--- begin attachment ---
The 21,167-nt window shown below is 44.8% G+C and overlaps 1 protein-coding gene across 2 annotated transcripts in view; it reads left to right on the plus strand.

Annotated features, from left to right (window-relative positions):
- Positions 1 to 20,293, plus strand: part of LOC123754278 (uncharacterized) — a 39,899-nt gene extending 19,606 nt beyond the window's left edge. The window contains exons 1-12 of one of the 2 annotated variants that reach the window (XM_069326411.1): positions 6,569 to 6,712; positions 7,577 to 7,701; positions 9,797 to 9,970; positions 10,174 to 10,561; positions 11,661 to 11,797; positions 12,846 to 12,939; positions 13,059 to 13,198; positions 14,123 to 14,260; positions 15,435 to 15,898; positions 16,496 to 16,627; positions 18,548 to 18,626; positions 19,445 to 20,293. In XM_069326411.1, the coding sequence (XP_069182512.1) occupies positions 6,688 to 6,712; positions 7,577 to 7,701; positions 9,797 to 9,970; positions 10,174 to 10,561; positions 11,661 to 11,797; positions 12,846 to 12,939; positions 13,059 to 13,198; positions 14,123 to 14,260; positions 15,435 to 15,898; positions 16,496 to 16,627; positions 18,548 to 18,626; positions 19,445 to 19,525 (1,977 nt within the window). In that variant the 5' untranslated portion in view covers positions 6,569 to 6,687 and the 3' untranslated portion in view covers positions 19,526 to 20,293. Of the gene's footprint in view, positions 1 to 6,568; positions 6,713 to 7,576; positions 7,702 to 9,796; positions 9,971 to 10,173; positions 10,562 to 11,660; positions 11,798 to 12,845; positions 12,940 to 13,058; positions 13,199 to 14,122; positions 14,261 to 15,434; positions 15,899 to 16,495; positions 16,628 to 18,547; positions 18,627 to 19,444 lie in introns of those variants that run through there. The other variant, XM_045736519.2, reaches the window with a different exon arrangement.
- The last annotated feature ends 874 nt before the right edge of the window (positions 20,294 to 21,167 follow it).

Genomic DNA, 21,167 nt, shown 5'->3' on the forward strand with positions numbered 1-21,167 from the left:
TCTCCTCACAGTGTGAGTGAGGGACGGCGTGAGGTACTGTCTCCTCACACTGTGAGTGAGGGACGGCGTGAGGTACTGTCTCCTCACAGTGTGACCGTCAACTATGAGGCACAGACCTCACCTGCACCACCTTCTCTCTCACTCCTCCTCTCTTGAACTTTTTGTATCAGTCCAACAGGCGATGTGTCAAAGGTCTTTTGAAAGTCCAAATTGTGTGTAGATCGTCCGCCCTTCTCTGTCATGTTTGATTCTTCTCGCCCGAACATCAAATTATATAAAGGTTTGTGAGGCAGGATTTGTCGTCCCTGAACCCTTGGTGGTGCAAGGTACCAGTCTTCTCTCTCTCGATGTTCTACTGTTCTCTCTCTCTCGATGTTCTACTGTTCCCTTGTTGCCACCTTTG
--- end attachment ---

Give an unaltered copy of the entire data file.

The 21,167-nt window shown below is 44.8% G+C and overlaps 1 protein-coding gene across 2 annotated transcripts in view; it reads left to right on the plus strand.

Annotated features, from left to right (window-relative positions):
- Positions 1 to 20,293, plus strand: part of LOC123754278 (uncharacterized) — a 39,899-nt gene extending 19,606 nt beyond the window's left edge. The window contains exons 1-12 of one of the 2 annotated variants that reach the window (XM_069326411.1): positions 6,569 to 6,712; positions 7,577 to 7,701; positions 9,797 to 9,970; positions 10,174 to 10,561; positions 11,661 to 11,797; positions 12,846 to 12,939; positions 13,059 to 13,198; positions 14,123 to 14,260; positions 15,435 to 15,898; positions 16,496 to 16,627; positions 18,548 to 18,626; positions 19,445 to 20,293. In XM_069326411.1, the coding sequence (XP_069182512.1) occupies positions 6,688 to 6,712; positions 7,577 to 7,701; positions 9,797 to 9,970; positions 10,174 to 10,561; positions 11,661 to 11,797; positions 12,846 to 12,939; positions 13,059 to 13,198; positions 14,123 to 14,260; positions 15,435 to 15,898; positions 16,496 to 16,627; positions 18,548 to 18,626; positions 19,445 to 19,525 (1,977 nt within the window). In that variant the 5' untranslated portion in view covers positions 6,569 to 6,687 and the 3' untranslated portion in view covers positions 19,526 to 20,293. Of the gene's footprint in view, positions 1 to 6,568; positions 6,713 to 7,576; positions 7,702 to 9,796; positions 9,971 to 10,173; positions 10,562 to 11,660; positions 11,798 to 12,845; positions 12,940 to 13,058; positions 13,199 to 14,122; positions 14,261 to 15,434; positions 15,899 to 16,495; positions 16,628 to 18,547; positions 18,627 to 19,444 lie in introns of those variants that run through there. The other variant, XM_045736519.2, reaches the window with a different exon arrangement.
- The last annotated feature ends 874 nt before the right edge of the window (positions 20,294 to 21,167 follow it).

Genomic DNA, 21,167 nt, shown 5'->3' on the forward strand with positions numbered 1-21,167 from the left:
TCTCCTCACAGTGTGAGTGAGGGACGGCGTGAGGTACTGTCTCCTCACACTGTGAGTGAGGGACGGCGTGAGGTACTGTCTCCTCACAGTGTGACCGTCAACTATGAGGCACAGACCTCACCTGCACCACCTTCTCTCTCACTCCTCCTCTCTTGAACTTTTTGTATCAGTCCAACAGGCGATGTGTCAAAGGTCTTTTGAAAGTCCAAATTGTGTGTAGATCGTCCGCCCTTCTCTGTCATGTTTGATTCTTCTCGCCCGAACATCAAATTATATAAAGGTTTGTGAGGCAGGATTTGTCGTCCCTGAACCCTTGGTGGTGCAAGGTACCAGTCTTCTCTCTCTCGATGTTCTACTGTTCTCTCTCTCTCGATGTTCTACTGTTCCCTTGTTGCCACCTTTG